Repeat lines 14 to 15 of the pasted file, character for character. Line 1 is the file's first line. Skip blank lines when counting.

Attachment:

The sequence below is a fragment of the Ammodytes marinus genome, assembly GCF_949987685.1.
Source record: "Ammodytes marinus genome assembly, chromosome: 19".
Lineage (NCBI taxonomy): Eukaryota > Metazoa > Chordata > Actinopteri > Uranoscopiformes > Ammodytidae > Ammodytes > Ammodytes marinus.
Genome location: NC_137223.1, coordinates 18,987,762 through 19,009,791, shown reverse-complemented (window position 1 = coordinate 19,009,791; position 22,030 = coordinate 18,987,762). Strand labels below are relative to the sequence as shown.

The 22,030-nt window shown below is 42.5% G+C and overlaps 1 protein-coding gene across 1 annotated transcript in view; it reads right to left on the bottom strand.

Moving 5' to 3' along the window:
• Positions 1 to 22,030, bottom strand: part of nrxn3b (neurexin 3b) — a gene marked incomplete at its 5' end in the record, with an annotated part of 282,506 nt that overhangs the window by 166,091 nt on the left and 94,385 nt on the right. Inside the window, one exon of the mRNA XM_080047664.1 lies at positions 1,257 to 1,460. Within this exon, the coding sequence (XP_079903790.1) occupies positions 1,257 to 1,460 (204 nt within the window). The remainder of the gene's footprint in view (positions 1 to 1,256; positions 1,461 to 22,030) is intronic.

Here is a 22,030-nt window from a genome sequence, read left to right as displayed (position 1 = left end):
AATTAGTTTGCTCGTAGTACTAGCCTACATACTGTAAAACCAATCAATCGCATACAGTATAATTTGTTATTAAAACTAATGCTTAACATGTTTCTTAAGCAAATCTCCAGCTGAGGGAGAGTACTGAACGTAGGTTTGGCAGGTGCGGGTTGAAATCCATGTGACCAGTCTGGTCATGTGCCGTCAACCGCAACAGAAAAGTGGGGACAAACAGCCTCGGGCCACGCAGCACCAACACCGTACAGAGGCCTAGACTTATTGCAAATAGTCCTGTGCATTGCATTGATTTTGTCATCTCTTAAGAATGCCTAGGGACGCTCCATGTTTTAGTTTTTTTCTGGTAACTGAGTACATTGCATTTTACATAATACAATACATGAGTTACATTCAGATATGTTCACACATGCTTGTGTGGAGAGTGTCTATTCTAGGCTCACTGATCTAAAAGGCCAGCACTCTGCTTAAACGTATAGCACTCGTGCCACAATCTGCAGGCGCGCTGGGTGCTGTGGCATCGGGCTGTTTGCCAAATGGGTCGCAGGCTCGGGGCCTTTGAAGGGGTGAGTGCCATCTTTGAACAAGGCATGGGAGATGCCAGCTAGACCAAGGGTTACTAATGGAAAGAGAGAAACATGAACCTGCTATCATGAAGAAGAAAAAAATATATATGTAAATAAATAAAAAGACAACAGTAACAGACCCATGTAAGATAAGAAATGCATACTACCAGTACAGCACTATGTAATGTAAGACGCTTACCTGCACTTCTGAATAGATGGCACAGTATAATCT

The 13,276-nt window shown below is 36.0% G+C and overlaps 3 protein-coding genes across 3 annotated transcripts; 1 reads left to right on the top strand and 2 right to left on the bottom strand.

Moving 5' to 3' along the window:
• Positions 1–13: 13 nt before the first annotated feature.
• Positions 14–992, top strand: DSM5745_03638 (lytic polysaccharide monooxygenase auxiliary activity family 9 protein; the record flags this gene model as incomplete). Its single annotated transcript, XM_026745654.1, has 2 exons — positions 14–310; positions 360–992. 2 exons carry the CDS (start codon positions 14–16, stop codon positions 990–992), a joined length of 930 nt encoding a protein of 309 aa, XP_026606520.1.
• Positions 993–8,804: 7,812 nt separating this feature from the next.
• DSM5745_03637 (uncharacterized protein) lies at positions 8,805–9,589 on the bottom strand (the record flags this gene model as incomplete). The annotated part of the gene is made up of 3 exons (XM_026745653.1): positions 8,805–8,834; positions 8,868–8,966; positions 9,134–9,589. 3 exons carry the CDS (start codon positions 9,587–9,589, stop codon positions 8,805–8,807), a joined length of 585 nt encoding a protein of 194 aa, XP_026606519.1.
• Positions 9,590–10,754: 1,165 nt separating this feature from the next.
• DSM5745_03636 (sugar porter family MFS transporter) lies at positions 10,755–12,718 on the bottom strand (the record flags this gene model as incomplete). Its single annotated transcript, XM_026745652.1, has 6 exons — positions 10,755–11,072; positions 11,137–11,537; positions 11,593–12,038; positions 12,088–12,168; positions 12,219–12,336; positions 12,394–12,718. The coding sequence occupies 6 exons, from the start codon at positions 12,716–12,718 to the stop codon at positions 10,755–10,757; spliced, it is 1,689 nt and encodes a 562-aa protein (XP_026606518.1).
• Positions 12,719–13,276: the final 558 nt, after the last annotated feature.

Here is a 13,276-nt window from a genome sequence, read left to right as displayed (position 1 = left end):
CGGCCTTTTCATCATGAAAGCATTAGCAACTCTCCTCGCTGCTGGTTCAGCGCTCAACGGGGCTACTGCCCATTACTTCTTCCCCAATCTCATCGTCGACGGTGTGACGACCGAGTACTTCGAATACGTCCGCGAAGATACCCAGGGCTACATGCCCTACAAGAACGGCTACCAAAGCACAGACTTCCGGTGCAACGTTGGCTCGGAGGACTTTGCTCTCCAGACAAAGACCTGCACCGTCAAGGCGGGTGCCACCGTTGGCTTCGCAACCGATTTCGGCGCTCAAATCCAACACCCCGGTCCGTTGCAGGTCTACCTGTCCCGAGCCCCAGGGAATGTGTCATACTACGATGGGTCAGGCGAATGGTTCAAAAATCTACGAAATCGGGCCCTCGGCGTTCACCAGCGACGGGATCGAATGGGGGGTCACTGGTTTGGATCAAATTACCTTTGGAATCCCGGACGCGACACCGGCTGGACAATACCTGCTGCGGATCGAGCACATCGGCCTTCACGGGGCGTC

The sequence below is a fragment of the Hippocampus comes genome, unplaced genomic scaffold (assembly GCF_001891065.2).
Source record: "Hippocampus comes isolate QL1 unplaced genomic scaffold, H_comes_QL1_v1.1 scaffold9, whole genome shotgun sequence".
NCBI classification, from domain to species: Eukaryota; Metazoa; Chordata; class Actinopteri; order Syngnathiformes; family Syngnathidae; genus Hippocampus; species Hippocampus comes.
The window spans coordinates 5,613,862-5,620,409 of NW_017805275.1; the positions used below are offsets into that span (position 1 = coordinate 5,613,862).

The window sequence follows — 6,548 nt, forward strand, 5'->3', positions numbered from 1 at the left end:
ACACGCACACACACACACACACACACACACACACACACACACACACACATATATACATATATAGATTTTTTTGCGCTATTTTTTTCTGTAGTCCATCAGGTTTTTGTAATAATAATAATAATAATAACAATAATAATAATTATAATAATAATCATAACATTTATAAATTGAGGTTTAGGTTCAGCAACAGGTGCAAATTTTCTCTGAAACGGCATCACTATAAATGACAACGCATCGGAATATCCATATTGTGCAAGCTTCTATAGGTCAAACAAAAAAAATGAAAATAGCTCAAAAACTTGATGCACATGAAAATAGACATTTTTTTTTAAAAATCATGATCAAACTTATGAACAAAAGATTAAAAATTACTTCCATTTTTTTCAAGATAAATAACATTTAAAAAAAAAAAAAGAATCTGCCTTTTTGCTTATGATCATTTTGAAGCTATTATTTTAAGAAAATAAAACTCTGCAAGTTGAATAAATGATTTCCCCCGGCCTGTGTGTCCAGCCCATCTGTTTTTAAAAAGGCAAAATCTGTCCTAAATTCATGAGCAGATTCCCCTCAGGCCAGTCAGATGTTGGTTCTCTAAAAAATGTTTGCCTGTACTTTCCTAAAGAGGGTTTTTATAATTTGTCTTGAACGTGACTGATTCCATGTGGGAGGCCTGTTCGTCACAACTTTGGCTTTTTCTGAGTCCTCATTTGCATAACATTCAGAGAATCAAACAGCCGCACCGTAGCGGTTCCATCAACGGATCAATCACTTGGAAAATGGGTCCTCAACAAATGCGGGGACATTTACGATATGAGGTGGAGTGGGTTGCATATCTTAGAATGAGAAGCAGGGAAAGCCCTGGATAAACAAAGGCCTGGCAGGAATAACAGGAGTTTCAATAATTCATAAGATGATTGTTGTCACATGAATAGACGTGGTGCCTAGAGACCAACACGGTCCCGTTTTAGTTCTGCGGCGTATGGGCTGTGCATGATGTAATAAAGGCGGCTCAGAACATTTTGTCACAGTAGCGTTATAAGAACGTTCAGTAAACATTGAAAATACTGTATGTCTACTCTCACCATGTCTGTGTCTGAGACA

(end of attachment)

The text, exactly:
• Positions 993–8,804: 7,812 nt separating this feature from the next.
• DSM5745_03637 (uncharacterized protein) lies at positions 8,805–9,589 on the bottom strand (the record flags this gene model as incomplete). The annotated part of the gene is made up of 3 exons (XM_026745653.1): positions 8,805–8,834; positions 8,868–8,966; positions 9,134–9,589. 3 exons carry the CDS (start codon positions 9,587–9,589, stop codon positions 8,805–8,807), a joined length of 585 nt encoding a protein of 194 aa, XP_026606519.1.